What’s This Research About?
The American College of Sports Medicine (ACSM) exercise guidelines recommend 30 minutes of moderate intensity exercise five times a week to decrease disease risk and maintain good cardiovascular health. In 2012, twenty million people were choosing yoga as their form of exercise. It is estimated that by 2020 there will be over 55 million people practicing yoga.
Unlike exercise practices such as running, biking, or walking, there is a lack of information on the metabolic cost of yoga. If health professionals know the energy expenditure (EE) of yoga, they can more accurately assess how much yoga counts towards the allotted exercise to reap the health benefits outlined by the ACSM.
In light of this, the researcher had two goals, first she wanted to review articles that assessed the energy cost of specific asanas, and or different full yoga practices. Secondly she wanted to evaluate the quality of the indirect calorimetry techniques used.
TITLE: A Systematic Review of the Energy Cost and Metabolic Intensity of Yoga
PUBLICATION: Medicine and Science and Sports and Exercise
AUTHORS : Evette Larson-Meyer, D. Enette
Indirect Calorimetry: A respiratory test that measures the carbon dioxide production and oxygen consumption using masks or whole respiratory chambers. For accurate measurements it is advised to hold a steady state of the measured activity for at least two to four minutes.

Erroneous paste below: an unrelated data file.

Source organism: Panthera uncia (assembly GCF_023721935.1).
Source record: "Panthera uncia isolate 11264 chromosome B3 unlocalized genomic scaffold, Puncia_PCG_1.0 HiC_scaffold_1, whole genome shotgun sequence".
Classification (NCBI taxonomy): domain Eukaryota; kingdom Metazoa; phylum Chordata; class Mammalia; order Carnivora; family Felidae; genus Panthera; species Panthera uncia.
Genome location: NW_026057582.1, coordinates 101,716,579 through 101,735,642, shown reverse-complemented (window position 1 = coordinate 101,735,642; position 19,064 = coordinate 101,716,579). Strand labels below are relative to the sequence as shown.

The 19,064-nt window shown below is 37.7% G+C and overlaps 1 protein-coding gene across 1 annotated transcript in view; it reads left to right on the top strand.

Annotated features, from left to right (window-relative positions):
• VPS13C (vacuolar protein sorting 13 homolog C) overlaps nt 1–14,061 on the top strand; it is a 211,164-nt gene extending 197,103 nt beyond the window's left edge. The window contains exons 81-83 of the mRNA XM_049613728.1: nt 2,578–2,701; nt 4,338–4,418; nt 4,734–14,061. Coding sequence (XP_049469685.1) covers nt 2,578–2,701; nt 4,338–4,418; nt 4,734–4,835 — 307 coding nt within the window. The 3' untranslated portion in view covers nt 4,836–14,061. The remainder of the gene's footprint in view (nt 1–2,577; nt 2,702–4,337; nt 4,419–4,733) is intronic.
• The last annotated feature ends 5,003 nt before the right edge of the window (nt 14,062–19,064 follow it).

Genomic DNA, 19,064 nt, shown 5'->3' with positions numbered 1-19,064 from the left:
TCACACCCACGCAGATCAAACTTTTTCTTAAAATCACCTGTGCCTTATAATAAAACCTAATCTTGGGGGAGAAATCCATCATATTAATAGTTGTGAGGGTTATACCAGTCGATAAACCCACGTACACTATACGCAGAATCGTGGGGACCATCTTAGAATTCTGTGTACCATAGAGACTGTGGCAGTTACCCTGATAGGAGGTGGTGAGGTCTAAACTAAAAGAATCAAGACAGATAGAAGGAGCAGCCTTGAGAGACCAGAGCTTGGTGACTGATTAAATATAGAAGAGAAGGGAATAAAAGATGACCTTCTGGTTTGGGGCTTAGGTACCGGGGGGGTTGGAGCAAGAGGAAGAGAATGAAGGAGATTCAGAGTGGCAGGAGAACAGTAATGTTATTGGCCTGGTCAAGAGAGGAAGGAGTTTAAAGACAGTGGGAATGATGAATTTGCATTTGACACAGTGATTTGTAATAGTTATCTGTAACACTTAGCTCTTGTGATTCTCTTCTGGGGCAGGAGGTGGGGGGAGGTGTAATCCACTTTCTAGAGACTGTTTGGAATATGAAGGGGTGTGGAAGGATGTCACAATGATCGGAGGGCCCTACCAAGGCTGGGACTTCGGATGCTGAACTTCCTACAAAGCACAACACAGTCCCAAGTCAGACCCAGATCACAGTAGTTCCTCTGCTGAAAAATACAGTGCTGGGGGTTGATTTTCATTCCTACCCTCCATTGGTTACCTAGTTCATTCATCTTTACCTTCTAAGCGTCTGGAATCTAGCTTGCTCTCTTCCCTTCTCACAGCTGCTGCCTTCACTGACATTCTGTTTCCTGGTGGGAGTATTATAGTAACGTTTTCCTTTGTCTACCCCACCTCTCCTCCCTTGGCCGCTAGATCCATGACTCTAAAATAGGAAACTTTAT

METS (metabolic equivalents): MET is a ratio measurement of energy expenditure relative to a person’s mass. One MET is defined as the oxygen consumed while sitting at rest. The standard used was measured on a 70kg male and is equal to 3.5 ml O2/kg/min. This value is dependent on body mass composition and in the literature has found to often be an overestimation. (1)
MET Exercise Intensity Levels and Equivalent Heart Rates (HR): (2)
|Exercise Intensity Level||METs and Equivalent Heart Rates (HR)||Heart Rates (HR)|
|Light intensity||2-2.9 METS||57-63% Max HR|
|Moderate intensity||3-5.9 METS||64-76% Max HR|
|Vigorous intensity||6-8.7 METs||77-95% Max HR|
- Byrne, N, Hills, A, Hunter, G, Weinsier, R, Schutz, Y, Metabolic Equivalent: One Size Does Not Fit All. J Appl. Physiology. 2005; 99, 1112-1119.
- Hagins M, Moore W, Rundle A. Does practicing hatha yoga satisfy recommendations for intensity of physical activity which improves and maintains health and cardiovascular fitness? BMC Complement Altern Med. 2007;7:40.